The performances were adequate with the exception of a few; Snipes gets his moment at the top of the film with an eccentric element to his character that was fun to watch from time to time. Lutz, who has been slowly and gradually ascending in the ranks of action stardom in films like Java Heat and The Legend Of Hercules does nice job with his character opposite Stallone in some scenes, as does Gibson. Newcomer Powell did a good job with his role, as does former professional welterweight boxer-turned-actor Ortiz who doesn’t really have much to say, though his physical performance does most of the talking. As far as Rousey goes, this is pretty much her first acting gig in a feature of this magnitude, and while I welcome seeing her again in the pending production of The Athena Project for Warner Bros., she ought to stop badmouthing people who can actually act. As it stands, she’s a far cry from anywhere close to the acting talent Gal Gadot has. Not trying to knock Rousey, she’s damn good in the octagon, but she’s a cinematic half-talent, and she needs to work on her craft before bashing others who have been acting longer than her. Not cool.
All in all, much of the cast did a generally good job of delivering a toned-down, family-friendly action adventure film, with plenty of Stallone doing what he does best; He’s pushed himself fervently to physical extremes in his years in film despite being handed some turkeys along the way, but I commend him nonetheless. Lundgren pretty much frowns his way through his character, and that’s all we can really expect of him since there isn’t much to go on. Statham does an adequate job with a supporting role that both charms and dazzles on the big screen, whereas Couture doesn’t really stand out much at this point. He’s kinda just there, and herein lies where the film could have floundered; Were it not for Banderas carrying the rest of the film through despite us learning his background long after all said and done, the entire third act, coupled with the sight of Jet Li as the butt of a headshakingly ridiculous short joke and seeing him behind a big machine gun he can barely hold onto would have been a little more depressing.
Moreover, don’t look for Li much either. He’s in about three scenes in the second half of the film and he does none of his screenfighting whatsoever, but considering his hyperthyroidism, that is understandable. Nonetheless, the fight choreography in the climatic action finale does give you something to look at, with Rousey, Snipes, Statham, Ortiz and Banderas all having an ass-kicking good time. It is ensemble hand-to-hand fight scenes like this are exactly what make a film like this all the more enjoyable for action fans, and its a shame that this may very well be all we get for a trilogy that was meant for greatness before ultimately doing a one-eighty in an attempt to reach out to younger audiences.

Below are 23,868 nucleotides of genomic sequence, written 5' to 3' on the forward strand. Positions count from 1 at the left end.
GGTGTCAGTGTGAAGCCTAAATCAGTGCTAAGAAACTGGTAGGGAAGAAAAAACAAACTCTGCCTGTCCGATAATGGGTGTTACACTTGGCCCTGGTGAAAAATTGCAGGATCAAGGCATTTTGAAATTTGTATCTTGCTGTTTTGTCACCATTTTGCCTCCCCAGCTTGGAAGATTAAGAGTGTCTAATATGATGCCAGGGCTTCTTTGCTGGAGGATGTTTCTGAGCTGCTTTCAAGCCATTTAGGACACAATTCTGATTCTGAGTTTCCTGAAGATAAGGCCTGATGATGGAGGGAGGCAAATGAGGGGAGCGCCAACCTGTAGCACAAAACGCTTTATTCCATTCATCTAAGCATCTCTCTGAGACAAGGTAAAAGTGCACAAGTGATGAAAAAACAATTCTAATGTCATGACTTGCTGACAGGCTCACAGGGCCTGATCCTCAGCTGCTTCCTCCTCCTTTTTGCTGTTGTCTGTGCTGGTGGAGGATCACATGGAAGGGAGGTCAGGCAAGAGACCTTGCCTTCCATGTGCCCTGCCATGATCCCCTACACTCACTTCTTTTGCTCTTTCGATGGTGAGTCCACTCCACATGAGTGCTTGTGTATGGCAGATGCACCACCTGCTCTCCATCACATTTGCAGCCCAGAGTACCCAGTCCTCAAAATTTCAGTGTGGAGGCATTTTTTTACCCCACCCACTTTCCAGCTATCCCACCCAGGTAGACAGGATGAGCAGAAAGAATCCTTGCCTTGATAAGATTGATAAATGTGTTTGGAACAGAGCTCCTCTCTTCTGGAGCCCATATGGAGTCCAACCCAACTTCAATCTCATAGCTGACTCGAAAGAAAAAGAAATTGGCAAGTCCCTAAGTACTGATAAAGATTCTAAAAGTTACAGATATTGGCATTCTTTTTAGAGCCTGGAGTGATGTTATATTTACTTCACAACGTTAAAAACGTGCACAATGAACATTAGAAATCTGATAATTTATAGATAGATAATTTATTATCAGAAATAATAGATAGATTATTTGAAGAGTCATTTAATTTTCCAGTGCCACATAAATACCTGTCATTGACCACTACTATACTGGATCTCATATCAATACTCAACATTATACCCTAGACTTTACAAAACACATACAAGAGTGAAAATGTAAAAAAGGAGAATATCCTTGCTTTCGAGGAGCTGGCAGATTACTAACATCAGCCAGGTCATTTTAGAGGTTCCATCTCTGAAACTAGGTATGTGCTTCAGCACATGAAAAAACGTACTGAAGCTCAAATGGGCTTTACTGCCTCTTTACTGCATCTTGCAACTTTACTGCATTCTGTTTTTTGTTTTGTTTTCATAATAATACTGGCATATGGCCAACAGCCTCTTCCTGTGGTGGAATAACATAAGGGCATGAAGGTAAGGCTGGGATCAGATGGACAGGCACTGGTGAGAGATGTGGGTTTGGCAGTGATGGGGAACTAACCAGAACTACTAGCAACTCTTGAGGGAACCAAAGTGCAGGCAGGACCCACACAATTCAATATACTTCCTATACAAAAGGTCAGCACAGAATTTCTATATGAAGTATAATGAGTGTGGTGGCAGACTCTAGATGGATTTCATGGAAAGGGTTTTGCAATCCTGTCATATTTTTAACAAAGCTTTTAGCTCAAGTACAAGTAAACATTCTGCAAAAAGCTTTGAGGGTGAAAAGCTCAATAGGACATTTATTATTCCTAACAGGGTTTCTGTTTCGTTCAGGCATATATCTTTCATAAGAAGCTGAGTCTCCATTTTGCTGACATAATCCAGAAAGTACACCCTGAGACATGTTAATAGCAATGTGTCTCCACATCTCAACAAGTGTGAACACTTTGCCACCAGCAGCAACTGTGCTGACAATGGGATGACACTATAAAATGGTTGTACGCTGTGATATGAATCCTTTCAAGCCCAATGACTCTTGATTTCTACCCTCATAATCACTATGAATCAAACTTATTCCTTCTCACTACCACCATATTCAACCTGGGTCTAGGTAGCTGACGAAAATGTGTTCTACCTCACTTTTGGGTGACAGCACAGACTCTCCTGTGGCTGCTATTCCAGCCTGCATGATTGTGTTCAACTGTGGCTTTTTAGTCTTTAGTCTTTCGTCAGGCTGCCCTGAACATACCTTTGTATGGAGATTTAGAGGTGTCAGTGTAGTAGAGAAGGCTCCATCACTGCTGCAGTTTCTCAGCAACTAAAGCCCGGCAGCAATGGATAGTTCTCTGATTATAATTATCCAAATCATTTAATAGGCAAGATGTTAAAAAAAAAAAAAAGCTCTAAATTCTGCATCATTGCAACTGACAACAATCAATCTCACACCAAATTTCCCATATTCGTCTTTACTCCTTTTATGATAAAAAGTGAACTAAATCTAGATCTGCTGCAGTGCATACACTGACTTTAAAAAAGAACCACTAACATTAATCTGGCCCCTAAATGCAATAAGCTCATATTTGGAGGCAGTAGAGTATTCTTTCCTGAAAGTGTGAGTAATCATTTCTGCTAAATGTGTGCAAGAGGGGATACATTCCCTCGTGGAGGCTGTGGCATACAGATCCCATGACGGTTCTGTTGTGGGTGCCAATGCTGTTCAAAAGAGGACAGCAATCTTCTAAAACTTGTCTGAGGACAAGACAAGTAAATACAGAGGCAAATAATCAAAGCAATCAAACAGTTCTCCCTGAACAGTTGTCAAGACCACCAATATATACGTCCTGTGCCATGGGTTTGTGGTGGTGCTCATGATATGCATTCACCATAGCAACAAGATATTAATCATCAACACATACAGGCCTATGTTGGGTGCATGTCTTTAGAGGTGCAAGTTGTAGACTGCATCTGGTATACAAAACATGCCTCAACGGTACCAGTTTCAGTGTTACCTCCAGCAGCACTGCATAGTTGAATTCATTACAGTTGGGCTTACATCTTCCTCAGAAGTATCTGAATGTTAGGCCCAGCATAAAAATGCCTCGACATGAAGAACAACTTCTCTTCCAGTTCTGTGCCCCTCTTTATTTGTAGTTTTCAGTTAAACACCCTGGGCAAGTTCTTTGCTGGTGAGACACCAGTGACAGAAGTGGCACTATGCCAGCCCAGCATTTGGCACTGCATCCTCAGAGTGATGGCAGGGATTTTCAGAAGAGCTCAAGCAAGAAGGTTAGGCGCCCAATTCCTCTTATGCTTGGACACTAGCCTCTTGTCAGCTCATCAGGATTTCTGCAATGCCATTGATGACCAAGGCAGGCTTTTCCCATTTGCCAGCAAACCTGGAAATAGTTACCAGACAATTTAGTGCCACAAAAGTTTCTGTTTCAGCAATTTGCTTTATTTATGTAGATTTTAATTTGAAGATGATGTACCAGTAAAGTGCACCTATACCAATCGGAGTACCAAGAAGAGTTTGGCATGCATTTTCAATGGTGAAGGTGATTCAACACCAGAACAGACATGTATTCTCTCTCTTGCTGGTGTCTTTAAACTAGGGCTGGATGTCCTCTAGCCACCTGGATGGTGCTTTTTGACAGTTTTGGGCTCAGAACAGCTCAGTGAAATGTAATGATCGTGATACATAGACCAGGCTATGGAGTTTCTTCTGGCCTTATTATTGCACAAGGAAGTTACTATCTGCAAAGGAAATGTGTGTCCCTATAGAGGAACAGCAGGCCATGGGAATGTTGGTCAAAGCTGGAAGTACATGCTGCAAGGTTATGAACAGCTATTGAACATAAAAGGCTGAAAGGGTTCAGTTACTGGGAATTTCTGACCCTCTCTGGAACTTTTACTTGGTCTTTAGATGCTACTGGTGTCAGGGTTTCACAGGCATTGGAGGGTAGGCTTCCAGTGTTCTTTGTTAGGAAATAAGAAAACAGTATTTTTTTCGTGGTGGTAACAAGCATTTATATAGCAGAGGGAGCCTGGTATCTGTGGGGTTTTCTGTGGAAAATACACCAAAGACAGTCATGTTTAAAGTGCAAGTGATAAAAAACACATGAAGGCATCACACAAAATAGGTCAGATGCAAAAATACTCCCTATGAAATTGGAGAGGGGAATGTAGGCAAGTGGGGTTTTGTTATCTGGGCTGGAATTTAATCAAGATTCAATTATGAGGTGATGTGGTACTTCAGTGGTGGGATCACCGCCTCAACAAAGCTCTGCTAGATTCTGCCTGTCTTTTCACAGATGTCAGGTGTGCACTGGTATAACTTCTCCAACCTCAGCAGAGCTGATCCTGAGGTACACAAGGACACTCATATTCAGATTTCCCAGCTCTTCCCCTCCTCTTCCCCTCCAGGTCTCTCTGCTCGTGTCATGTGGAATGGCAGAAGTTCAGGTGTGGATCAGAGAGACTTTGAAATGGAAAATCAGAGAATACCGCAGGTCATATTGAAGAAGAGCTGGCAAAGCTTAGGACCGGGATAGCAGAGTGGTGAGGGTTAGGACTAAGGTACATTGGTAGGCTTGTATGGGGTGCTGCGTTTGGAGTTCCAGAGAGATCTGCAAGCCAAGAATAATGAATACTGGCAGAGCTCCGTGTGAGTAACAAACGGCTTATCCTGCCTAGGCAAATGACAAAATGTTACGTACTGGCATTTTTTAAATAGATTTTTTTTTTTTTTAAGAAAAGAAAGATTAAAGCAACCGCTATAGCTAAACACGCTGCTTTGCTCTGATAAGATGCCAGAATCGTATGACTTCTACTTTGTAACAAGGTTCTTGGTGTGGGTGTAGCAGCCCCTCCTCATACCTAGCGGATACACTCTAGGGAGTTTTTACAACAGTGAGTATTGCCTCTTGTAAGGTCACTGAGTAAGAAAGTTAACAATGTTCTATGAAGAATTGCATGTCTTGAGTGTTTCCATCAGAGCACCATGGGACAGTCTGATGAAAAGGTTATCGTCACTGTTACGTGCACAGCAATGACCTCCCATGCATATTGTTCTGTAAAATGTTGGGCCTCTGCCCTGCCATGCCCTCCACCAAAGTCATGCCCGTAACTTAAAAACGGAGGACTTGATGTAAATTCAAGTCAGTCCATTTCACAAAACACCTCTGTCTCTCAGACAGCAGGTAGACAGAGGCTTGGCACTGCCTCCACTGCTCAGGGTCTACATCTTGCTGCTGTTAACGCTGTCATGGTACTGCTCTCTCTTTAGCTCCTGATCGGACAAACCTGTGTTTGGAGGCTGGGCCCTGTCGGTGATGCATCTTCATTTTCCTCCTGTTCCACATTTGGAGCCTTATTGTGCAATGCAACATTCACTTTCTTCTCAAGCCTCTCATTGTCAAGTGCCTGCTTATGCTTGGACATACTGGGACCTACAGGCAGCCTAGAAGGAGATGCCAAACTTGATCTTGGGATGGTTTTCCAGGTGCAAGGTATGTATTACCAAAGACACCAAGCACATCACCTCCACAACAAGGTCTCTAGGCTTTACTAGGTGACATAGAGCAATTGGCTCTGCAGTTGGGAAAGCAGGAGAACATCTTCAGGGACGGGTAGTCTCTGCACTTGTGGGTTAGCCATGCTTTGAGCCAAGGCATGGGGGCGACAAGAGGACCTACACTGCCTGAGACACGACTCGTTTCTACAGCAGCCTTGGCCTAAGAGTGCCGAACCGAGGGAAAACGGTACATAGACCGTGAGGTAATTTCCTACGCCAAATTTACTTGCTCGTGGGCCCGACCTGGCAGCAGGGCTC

Sorry to say, Lionsgate, but that was a big mistake. I really like the Expendables franchise at the core of what it was meant to be. But I wanted to love it, and turning your back on a loyal generation of action fans who grew up with many of these actors sends an otherwise debateworthy message about the state of action movies today, especially with a trilogy.
Many action movies are getting the short end of the stick now because the PG-13 fan base have emerged for YA novel adaptations and superhero movie lore. Sure, those movies are moneymakers for their niche. But if Lionsgate wanted a moneymaker by way of a younger audiences this time around, they picked the wrong franchise to do it. And no, we can’t forget the damage done by the film’s two-week early online leak by the millions. That is almost certainly a factor in the film’s flop over the past weekend, and there’s no excuse for it. Point in fact, there’s no excuse why any real patron of film should be stealing movies. I was hoping for Chan, Brosnan, Hogan and Johnson to stake their claim at some point in this franchise and it sucks this might never happen. And if it does, it might be a really, really long time.
So…yeah. The film doesn’t out-do Rambo (that will be for part five to handle), nor does it “raid the Raid” like Sly said he was hoping for it to – that task will now go to Hughes, actor Frank Grillo and the ensemble of twelve main characters he is casting for next year’s filming of The Raid remake. As for The Expendables 3, it’s really a film meant for 13 year olds boys who want to see Rousey in a red-dress beat guys up, and girls who think Lutz and Ortiz looks good without a t-shirt on…
Hey, they look better than me. I’ll give them that!